Commentary Magazine

The Impeachment Trap

AP Photo/ Evan Vucci, File

We may still be 30 days away from Donald Trump’s inauguration but a lot of Democrats and their media allies are already starting to work toward his impeachment. Having failed to stop Trump during the general-election campaign or via post-election hurdles such as recounts or the Electoral College’s vote, the true #NeverTrump movement ironically thinks their luck will change once the 45th president is sworn into office.

The conceit of this impeachment effort rests on the idea that the moment Trump becomes president he will begin violating the emoluments clause of the Constitution, which forbids any officer of the U.S. from accepting any “present, Emolument, Office, or Title, of any kind whatever, from any King, Prince, or foreign State.” The prohibition against foreign bribery is straightforward and makes as much sense in the 21st century as it did in the 18th when the Founders had good reason to worry about European powers seeking to control the affairs of the new republic. As far as the political left is concerned, it provides the magic bullet with which they can finally slay Trump.

Their reasoning is simple. Every time any foreign country pays for a room or a reception at the Trump International Hotel in Washington, D.C., they want the transaction to be considered a potential bribe of the new president and his family-run company. The same applies to every other interaction between the many nations around the globe that have dealings with Trump’s far-flung holdings and interests. Unless the billionaire and his children — whom he says will run the company while he’s president — divest themselves of all of his holdings before January 20th, he will be in violation of Article I, Section 9 of the Constitution the moment he takes the oath of office.

There’s a certain logic to this argument and it is lent weight by the reported upswing in business at the Trump’s new DC hotel. It’s also true that foreign governments may be under the impression that favoring Trump’s businesses is a way to gain favor with the new administration. This theme is explored at length in a Newsweek feature in which potential conflicts involving Trump investments in the Philippines and Taiwan were detailed. The same piece also raised the possibility that Trump’s interest in freeing an employee held by the Turkish government might prompt him to agree to the extradition of exiled cleric Fethulah Gullen, a move that would trash American values and its interest in promoting democracy.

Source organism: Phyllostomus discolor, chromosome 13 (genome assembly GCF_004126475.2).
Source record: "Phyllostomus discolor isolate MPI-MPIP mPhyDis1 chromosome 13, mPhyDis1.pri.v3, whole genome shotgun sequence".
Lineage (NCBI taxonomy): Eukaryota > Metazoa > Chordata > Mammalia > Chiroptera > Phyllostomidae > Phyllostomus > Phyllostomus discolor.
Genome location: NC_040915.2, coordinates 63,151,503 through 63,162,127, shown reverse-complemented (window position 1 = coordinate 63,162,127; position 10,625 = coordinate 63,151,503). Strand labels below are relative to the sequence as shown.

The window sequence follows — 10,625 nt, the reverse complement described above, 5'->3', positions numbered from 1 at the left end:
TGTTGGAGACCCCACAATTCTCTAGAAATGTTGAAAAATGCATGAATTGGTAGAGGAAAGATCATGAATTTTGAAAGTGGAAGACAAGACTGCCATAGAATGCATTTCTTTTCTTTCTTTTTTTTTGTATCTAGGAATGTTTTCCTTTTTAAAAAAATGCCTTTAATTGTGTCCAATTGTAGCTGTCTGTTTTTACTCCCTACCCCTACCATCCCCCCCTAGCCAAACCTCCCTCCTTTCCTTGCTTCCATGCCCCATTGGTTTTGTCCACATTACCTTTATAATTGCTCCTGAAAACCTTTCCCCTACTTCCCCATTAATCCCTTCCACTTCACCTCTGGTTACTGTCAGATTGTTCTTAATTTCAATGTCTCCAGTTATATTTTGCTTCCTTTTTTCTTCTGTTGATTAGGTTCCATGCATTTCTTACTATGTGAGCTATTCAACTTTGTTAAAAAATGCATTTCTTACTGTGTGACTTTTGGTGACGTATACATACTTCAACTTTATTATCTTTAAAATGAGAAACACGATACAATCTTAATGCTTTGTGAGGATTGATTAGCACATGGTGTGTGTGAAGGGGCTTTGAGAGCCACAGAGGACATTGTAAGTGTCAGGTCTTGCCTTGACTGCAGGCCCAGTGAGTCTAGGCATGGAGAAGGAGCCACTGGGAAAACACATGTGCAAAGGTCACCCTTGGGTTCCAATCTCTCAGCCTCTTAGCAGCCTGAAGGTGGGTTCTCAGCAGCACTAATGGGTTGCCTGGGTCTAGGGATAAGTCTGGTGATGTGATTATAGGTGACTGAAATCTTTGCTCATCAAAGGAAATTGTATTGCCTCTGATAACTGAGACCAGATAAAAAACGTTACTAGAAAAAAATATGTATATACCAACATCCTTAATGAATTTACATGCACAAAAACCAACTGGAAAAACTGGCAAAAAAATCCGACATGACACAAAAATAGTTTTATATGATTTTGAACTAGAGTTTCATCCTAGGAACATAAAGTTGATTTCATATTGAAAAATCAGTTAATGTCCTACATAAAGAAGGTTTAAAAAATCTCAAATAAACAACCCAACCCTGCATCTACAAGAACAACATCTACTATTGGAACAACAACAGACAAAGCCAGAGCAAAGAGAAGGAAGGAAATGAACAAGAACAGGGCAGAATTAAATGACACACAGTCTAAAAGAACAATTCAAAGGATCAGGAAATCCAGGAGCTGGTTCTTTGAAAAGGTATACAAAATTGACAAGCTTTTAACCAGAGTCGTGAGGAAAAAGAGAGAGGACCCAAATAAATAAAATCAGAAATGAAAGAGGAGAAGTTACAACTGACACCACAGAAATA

But while some liberals may think this gives them an express lane toward impeachment, they are simplifying a complex problem. They’re also rendering themselves vulnerable to charges of criminalizing political differences in a way that could make Trump more, rather than less, popular.

While presidents are exempt from the onerous conflict of interest regulations that other federal employees must worry about, Trump needs to understand that merely passing control of company business to his children or to say, as he has, that no new deals will be made while he’s in the White House, still leaves him exposed to the ultimate sanction of a president. But no matter what structure he creates, it’s unlikely that his critics will be satisfied with any measure short of divestment, which is to say, the virtual dissolution of the Trump family business.

Trump-bashers may claim that the technical questions of legality will override all political considerations, but that is naïve.

No one in the political world would have believed that anyone running for president in this day and age could get away with not releasing his tax returns, let alone someone whose finances are as complicated as those of Trump. But that’s exactly what he did in 2016. The verdict from the voters — or at least the 46 percent of Americans who voted for him — was that they weren’t that interested in the subject. Presumably his voters and others assume Trump is too rich to steal or to have his decisions influenced by profiting from his office. The evidence that the public is eager to force Trump to dismantle his business — as opposed to merely establishing some sort of firewall between their management and his family — is lacking.

Trump’s continued interest in his business during the campaign may feed cynicism about his activities but the notion that a billionaire would actually sell favors to foreigners or alter policy to make a few extra bucks seems far-fetched. No matter what you may think of him, his point that he could be making a lot more money outside of politics than it makes sense. Litigation over the Emoluments Clause could also take years to adjudicate.

Even more important, if Democrats go all in on this attempt to defenestrate him even before he’s settled into the Oval Office is bound to strike even many of those who voted against him as an example of petty partisanship at work. That’s especially true given that most of the same Democrats crying bloody murder about Trump’s conflicts were not interested in Hillary Clinton’s.

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